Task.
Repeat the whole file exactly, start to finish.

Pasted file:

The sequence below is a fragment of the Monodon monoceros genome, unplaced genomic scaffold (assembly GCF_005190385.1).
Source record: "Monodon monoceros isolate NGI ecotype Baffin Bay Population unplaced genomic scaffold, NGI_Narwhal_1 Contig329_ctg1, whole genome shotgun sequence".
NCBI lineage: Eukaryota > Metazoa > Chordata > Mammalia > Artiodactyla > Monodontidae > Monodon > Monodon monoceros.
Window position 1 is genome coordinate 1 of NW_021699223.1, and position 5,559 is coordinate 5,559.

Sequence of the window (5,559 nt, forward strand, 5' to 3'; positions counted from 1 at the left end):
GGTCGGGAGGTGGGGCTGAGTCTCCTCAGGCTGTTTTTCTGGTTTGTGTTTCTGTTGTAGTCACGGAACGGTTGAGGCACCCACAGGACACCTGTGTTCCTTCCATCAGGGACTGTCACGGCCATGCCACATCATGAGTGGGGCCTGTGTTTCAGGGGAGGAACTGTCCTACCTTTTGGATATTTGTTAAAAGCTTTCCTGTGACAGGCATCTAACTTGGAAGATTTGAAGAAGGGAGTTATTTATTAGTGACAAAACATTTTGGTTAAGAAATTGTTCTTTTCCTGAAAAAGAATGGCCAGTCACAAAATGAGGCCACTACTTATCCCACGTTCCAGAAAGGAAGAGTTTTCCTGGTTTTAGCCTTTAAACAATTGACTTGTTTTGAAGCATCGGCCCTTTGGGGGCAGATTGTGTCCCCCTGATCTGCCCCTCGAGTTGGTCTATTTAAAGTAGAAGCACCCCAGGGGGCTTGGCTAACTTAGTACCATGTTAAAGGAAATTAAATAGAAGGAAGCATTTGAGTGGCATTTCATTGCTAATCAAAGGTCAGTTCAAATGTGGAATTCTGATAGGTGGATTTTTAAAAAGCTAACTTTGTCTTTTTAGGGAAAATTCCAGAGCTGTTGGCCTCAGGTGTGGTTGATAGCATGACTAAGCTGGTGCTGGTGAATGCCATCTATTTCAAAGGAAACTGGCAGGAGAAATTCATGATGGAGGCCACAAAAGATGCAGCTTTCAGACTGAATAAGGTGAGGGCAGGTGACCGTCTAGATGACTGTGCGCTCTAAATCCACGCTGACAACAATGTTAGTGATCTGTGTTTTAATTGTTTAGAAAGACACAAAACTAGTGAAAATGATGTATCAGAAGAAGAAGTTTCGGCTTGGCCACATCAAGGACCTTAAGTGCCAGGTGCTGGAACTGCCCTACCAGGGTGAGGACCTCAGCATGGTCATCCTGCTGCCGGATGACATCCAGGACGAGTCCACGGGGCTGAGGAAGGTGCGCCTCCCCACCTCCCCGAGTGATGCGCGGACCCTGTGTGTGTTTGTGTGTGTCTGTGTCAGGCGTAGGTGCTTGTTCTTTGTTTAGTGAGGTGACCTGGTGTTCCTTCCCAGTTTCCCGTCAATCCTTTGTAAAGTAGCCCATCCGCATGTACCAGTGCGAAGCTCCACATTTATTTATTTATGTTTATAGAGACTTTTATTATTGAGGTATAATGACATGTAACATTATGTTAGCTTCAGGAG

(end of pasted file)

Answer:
The sequence below is a fragment of the Monodon monoceros genome, unplaced genomic scaffold (assembly GCF_005190385.1).
Source record: "Monodon monoceros isolate NGI ecotype Baffin Bay Population unplaced genomic scaffold, NGI_Narwhal_1 Contig329_ctg1, whole genome shotgun sequence".
NCBI lineage: Eukaryota > Metazoa > Chordata > Mammalia > Artiodactyla > Monodontidae > Monodon > Monodon monoceros.
Window position 1 is genome coordinate 1 of NW_021699223.1, and position 5,559 is coordinate 5,559.

Sequence of the window (5,559 nt, forward strand, 5' to 3'; positions counted from 1 at the left end):
GGTCGGGAGGTGGGGCTGAGTCTCCTCAGGCTGTTTTTCTGGTTTGTGTTTCTGTTGTAGTCACGGAACGGTTGAGGCACCCACAGGACACCTGTGTTCCTTCCATCAGGGACTGTCACGGCCATGCCACATCATGAGTGGGGCCTGTGTTTCAGGGGAGGAACTGTCCTACCTTTTGGATATTTGTTAAAAGCTTTCCTGTGACAGGCATCTAACTTGGAAGATTTGAAGAAGGGAGTTATTTATTAGTGACAAAACATTTTGGTTAAGAAATTGTTCTTTTCCTGAAAAAGAATGGCCAGTCACAAAATGAGGCCACTACTTATCCCACGTTCCAGAAAGGAAGAGTTTTCCTGGTTTTAGCCTTTAAACAATTGACTTGTTTTGAAGCATCGGCCCTTTGGGGGCAGATTGTGTCCCCCTGATCTGCCCCTCGAGTTGGTCTATTTAAAGTAGAAGCACCCCAGGGGGCTTGGCTAACTTAGTACCATGTTAAAGGAAATTAAATAGAAGGAAGCATTTGAGTGGCATTTCATTGCTAATCAAAGGTCAGTTCAAATGTGGAATTCTGATAGGTGGATTTTTAAAAAGCTAACTTTGTCTTTTTAGGGAAAATTCCAGAGCTGTTGGCCTCAGGTGTGGTTGATAGCATGACTAAGCTGGTGCTGGTGAATGCCATCTATTTCAAAGGAAACTGGCAGGAGAAATTCATGATGGAGGCCACAAAAGATGCAGCTTTCAGACTGAATAAGGTGAGGGCAGGTGACCGTCTAGATGACTGTGCGCTCTAAATCCACGCTGACAACAATGTTAGTGATCTGTGTTTTAATTGTTTAGAAAGACACAAAACTAGTGAAAATGATGTATCAGAAGAAGAAGTTTCGGCTTGGCCACATCAAGGACCTTAAGTGCCAGGTGCTGGAACTGCCCTACCAGGGTGAGGACCTCAGCATGGTCATCCTGCTGCCGGATGACATCCAGGACGAGTCCACGGGGCTGAGGAAGGTGCGCCTCCCCACCTCCCCGAGTGATGCGCGGACCCTGTGTGTGTTTGTGTGTGTCTGTGTCAGGCGTAGGTGCTTGTTCTTTGTTTAGTGAGGTGACCTGGTGTTCCTTCCCAGTTTCCCGTCAATCCTTTGTAAAGTAGCCCATCCGCATGTACCAGTGCGAAGCTCCACATTTATTTATTTATGTTTATAGAGACTTTTATTATTGAGGTATAATGACATGTAACATTATGTTAGCTTCAGGAG